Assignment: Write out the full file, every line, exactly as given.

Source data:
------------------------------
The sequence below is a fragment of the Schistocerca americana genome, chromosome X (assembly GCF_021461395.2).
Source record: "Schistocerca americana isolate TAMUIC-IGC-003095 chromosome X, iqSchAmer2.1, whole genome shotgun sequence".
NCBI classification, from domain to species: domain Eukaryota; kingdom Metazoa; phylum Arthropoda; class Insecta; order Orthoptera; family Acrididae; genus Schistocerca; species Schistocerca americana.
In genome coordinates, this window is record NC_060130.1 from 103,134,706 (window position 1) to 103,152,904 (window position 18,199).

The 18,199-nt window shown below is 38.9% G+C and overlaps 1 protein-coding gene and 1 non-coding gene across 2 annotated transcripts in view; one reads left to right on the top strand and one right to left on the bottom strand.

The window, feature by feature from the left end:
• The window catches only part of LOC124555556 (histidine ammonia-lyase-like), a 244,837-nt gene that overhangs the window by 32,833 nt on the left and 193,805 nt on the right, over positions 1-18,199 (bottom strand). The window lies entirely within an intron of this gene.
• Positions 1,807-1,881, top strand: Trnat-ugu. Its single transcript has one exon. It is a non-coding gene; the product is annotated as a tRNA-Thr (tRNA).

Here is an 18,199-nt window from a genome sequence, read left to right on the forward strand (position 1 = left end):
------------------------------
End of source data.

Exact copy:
The sequence below is a fragment of the Schistocerca americana genome, chromosome X (assembly GCF_021461395.2).
Source record: "Schistocerca americana isolate TAMUIC-IGC-003095 chromosome X, iqSchAmer2.1, whole genome shotgun sequence".
NCBI classification, from domain to species: domain Eukaryota; kingdom Metazoa; phylum Arthropoda; class Insecta; order Orthoptera; family Acrididae; genus Schistocerca; species Schistocerca americana.
In genome coordinates, this window is record NC_060130.1 from 103,134,706 (window position 1) to 103,152,904 (window position 18,199).

The 18,199-nt window shown below is 38.9% G+C and overlaps 1 protein-coding gene and 1 non-coding gene across 2 annotated transcripts in view; one reads left to right on the top strand and one right to left on the bottom strand.

The window, feature by feature from the left end:
• The window catches only part of LOC124555556 (histidine ammonia-lyase-like), a 244,837-nt gene that overhangs the window by 32,833 nt on the left and 193,805 nt on the right, over positions 1-18,199 (bottom strand). The window lies entirely within an intron of this gene.
• Positions 1,807-1,881, top strand: Trnat-ugu. Its single transcript has one exon. It is a non-coding gene; the product is annotated as a tRNA-Thr (tRNA).

Here is an 18,199-nt window from a genome sequence, read left to right on the forward strand (position 1 = left end):